An autopsy conducted on Stephon Clark, an African-American man who was shot when the phone in his hand was mistaken for a gun by police in Sacramento, has revealed that he was hit eight times in his back, raising eyebrows on the police version. According to the independent autopsy conducted by Dr Bennet Omalu, Clark was shot three times in his lower back, twice near his right shoulder, once in his neck and once under an armpit. He was also shot in the leg. Moreover, the report also said Clark’s death was “not instantaneous,” and the father of two was alive for three to ten minutes after being shot.
The findings contradict the version of the police, who had said the 22-year-old was charging towards them, following which they opened fire. The new development comes on the back of widespread protests in California and beyond, demanding police reforms. The incident has reignited the call to end what activists say is institutionalised racism among US police forces.
How was Stephon Clark killed?
Stephon Clark was shot dead on March 18 outside his grandmother’s backyard in Sacramento by police responding to a report that someone was breaking car windows. The person who gave the tip off reported the suspect was a man wearing a black hooded sweatshirt and that he ran into a backyard. A police helicopter alerted the police about a man in the backyard of a nearby home who purportedly was trying to break the window of a home using a tool bar. The officers on the ground eventually found Clark in the backyard and told him to show his hands. Seconds later, they fired their weapons 10 times each. Police said the officers who shot at Clark feared he was holding a firearm and advanced towards them, but it was revealed later that the young father was only holding a mobile phone.
Video showed officers shouting at Clark after the shooting. “We need to know if you’re OK,” an officer yelled about three minutes after the gunfire ended. “We need to get you medics but we can’t go over to get you help unless we know you don’t have a weapon.” The two police officers involved in the shooting have been put on administrative leave as per the standard procedure.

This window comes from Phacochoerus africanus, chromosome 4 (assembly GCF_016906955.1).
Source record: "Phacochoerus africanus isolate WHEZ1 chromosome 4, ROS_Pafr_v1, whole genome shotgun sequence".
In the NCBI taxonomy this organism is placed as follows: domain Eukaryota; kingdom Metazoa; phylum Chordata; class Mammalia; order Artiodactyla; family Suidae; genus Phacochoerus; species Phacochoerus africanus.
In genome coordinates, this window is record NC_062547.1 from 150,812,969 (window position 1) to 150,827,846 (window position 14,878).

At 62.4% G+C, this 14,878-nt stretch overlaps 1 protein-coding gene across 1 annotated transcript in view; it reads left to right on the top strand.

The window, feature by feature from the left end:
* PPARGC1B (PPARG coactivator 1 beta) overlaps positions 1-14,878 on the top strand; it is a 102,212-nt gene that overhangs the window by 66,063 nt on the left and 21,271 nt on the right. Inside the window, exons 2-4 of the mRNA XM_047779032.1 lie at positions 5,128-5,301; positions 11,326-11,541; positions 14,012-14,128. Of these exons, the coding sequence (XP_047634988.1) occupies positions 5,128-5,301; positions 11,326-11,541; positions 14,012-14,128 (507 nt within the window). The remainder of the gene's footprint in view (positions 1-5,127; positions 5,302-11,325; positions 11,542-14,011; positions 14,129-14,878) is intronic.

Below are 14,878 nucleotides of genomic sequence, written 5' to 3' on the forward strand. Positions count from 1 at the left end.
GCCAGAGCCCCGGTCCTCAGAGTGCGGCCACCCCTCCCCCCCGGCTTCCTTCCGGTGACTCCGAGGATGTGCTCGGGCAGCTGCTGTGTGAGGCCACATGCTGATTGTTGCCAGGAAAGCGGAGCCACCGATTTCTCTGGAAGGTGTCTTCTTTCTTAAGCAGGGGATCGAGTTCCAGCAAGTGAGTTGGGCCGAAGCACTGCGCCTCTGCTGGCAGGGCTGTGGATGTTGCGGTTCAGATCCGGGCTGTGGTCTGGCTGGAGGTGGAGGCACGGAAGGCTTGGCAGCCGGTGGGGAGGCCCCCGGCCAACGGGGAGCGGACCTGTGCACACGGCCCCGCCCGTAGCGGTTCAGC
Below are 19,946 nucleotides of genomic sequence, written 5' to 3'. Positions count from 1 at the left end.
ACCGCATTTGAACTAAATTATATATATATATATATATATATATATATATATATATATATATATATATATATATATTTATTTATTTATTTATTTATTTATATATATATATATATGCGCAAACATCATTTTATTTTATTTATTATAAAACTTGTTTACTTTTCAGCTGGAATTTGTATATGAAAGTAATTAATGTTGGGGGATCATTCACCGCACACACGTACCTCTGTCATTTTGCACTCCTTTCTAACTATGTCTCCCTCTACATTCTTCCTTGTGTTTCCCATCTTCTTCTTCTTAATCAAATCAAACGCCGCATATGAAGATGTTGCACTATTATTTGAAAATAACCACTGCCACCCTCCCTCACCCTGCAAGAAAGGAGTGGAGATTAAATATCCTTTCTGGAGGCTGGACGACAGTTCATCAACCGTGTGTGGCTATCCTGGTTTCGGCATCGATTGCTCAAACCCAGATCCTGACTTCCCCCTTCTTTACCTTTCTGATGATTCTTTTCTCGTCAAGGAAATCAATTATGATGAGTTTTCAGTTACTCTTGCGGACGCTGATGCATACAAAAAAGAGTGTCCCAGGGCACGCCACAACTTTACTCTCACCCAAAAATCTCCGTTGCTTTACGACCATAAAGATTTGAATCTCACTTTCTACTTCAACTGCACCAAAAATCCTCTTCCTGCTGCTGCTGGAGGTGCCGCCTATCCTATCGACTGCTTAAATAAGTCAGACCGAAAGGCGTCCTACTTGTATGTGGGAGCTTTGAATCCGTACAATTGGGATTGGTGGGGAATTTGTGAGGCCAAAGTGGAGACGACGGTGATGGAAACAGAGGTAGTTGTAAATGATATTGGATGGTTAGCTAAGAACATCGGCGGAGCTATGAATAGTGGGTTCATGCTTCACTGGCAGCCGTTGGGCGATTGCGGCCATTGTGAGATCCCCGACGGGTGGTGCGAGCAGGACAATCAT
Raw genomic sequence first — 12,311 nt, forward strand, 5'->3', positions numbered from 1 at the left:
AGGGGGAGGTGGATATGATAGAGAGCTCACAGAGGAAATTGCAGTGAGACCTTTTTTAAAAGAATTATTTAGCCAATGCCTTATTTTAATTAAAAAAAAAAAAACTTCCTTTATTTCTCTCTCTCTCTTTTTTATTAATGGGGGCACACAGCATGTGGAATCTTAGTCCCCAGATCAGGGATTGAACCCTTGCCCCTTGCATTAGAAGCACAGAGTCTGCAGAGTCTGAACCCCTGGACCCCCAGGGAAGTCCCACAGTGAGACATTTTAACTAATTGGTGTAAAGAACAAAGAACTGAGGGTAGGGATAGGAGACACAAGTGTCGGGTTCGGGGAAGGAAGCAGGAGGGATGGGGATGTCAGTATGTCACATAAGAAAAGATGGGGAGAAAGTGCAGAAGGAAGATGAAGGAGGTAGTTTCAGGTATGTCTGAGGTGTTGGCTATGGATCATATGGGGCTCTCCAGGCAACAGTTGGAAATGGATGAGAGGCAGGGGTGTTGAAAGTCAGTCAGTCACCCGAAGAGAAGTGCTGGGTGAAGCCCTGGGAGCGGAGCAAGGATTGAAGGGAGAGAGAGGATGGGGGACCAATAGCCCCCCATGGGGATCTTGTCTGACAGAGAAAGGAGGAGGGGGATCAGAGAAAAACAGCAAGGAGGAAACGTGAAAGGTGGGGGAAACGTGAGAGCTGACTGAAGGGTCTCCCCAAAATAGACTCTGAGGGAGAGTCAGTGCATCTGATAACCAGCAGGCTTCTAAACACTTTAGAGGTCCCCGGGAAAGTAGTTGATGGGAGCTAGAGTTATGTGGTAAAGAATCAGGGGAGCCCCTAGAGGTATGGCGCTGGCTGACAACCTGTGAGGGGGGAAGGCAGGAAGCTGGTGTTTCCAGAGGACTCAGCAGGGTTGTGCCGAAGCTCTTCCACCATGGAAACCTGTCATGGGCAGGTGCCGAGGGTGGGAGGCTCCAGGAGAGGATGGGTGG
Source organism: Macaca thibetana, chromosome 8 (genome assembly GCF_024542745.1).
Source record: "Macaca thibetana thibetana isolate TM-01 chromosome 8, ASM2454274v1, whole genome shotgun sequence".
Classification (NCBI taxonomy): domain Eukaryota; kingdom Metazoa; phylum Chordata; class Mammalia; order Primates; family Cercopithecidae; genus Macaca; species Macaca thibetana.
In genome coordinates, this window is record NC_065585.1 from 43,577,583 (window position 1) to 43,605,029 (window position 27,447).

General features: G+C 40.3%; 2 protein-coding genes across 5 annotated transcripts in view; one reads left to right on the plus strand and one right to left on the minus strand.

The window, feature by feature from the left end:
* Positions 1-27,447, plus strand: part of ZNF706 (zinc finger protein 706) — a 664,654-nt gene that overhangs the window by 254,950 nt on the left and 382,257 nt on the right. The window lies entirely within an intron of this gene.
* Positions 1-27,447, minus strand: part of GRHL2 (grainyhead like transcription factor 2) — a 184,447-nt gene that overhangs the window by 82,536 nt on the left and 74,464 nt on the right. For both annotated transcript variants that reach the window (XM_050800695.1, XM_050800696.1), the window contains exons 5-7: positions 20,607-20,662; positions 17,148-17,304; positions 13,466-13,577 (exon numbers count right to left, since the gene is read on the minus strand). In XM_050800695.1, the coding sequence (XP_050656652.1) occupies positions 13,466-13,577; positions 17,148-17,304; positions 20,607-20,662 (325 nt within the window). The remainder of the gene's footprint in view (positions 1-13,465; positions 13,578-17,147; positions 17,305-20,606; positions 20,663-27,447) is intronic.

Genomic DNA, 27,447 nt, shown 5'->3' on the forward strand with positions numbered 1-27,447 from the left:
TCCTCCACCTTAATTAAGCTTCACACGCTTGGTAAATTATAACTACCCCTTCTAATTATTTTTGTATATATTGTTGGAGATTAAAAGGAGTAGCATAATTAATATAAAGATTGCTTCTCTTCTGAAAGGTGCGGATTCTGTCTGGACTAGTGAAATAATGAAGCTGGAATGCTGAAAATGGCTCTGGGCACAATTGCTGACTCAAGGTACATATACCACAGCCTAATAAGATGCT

Autopsy contradicts police version
The autopsy – commissioned by the family of Clark and conducted by Dr Bennet Omalu, a private medical examiner – finds glaring inconsistencies in the police version. While police said Clark had charged towards them, the autopsy has found the 22-year-old was shot eight times, mostly in his back. He was shot three times in his lower back, twice near his right shoulder, once in his neck and once under an armpit. He was also shot in the leg.
The neck wound was from the side and the shot to the leg hit Clark in the front, apparently fired after he was already falling. Omalu described severe damage to Clark’s body, including a shattered vertebrae, a collapsed lung and an arm broken into bits. The autopsy suggested that Clark lived for three to 10 minutes after the shooting, while medical assistance did not arrive until about six minutes after the incident.
An autopsy conducted by the Sacramento County Coroner earlier this week on Clark’s body determined the cause of death as multiple gunshot wounds, and the manner of death was homicide, according to a preliminary autopsy report.
Protests bring Sacramento to a standstill
Protesters in California’s capital have taken to the streets nearly every day since Clark was killed on March 18, demanding that the city’s leadership fire the two officers involved. Clark’s family has accused the police department of trying to cover up misconduct by its officers and decided to conduct its own autopsy. At his funeral on Thursday, hundreds of mourners gathered, including others from the Blacks Lives Matter movement. Clark’s brother, Stevante, pleaded with supporters not to forget his brother. Families of people killed by police marched in Compton, a city in Los Angeles county, calling for more transparency in use-of-force investigations. What drew more outrage was the reaction of the White House. Spokeswoman Sarah Sanders called Clark’s shooting a “local matter” that should be left up to local authorities, and her comments drew a lot of flak from people.
Sacramento police chief Daniel Hahn has requested assistance from the California Department of Justice, headed by Attorney General Xavier Becerra, to join the department’s investigation as an independent party. The Supreme Court has sided with the police in fatal shootings if it is shown that officers reasonably believe their lives were in danger.